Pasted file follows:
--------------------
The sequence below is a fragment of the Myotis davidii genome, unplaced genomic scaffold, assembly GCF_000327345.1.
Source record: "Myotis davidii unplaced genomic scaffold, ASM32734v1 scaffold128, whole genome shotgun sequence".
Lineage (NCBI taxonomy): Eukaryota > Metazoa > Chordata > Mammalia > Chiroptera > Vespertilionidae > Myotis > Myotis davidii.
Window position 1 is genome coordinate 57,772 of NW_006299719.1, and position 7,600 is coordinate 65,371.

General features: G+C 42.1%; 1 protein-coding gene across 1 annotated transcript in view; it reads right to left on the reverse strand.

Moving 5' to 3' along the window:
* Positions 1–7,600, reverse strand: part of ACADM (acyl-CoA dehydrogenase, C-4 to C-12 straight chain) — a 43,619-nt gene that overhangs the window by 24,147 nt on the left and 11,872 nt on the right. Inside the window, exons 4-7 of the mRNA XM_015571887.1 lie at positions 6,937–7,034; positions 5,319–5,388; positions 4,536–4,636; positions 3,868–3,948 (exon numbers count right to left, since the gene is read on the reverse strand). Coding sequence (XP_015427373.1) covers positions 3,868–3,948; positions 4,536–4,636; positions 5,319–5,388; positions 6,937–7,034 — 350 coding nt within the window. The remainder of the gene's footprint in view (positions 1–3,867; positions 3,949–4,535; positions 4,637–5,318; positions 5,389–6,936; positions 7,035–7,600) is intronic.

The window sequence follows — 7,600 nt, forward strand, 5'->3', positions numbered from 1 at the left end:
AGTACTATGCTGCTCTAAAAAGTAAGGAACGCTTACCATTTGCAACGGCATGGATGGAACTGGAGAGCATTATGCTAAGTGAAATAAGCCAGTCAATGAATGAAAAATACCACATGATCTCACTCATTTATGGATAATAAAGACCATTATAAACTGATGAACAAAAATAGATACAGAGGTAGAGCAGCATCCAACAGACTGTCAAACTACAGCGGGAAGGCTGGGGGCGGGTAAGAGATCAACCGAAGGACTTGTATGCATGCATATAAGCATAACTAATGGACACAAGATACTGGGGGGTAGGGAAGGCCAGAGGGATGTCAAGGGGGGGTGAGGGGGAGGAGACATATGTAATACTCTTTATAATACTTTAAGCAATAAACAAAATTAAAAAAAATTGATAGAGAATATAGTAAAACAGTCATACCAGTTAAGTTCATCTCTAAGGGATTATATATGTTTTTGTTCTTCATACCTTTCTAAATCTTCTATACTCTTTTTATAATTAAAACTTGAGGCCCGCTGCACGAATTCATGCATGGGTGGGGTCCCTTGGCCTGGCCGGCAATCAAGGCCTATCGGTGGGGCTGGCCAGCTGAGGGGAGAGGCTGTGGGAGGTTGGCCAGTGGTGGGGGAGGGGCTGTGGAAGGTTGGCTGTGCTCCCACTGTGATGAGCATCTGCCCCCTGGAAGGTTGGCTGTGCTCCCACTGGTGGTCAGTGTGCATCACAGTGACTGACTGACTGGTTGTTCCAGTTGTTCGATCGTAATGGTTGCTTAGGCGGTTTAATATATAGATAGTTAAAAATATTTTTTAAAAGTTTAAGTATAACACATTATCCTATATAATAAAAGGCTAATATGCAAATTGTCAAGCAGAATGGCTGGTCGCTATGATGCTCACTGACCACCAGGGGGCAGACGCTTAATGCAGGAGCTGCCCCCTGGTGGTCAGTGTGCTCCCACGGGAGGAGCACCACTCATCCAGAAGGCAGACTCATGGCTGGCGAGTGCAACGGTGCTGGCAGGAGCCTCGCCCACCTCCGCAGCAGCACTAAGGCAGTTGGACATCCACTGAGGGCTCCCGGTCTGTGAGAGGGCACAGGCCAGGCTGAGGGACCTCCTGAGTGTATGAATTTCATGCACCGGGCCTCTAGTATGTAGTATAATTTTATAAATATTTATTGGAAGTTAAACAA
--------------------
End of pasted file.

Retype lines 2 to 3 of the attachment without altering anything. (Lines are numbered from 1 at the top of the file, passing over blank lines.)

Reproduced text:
Source record: "Myotis davidii unplaced genomic scaffold, ASM32734v1 scaffold128, whole genome shotgun sequence".
Lineage (NCBI taxonomy): Eukaryota > Metazoa > Chordata > Mammalia > Chiroptera > Vespertilionidae > Myotis > Myotis davidii.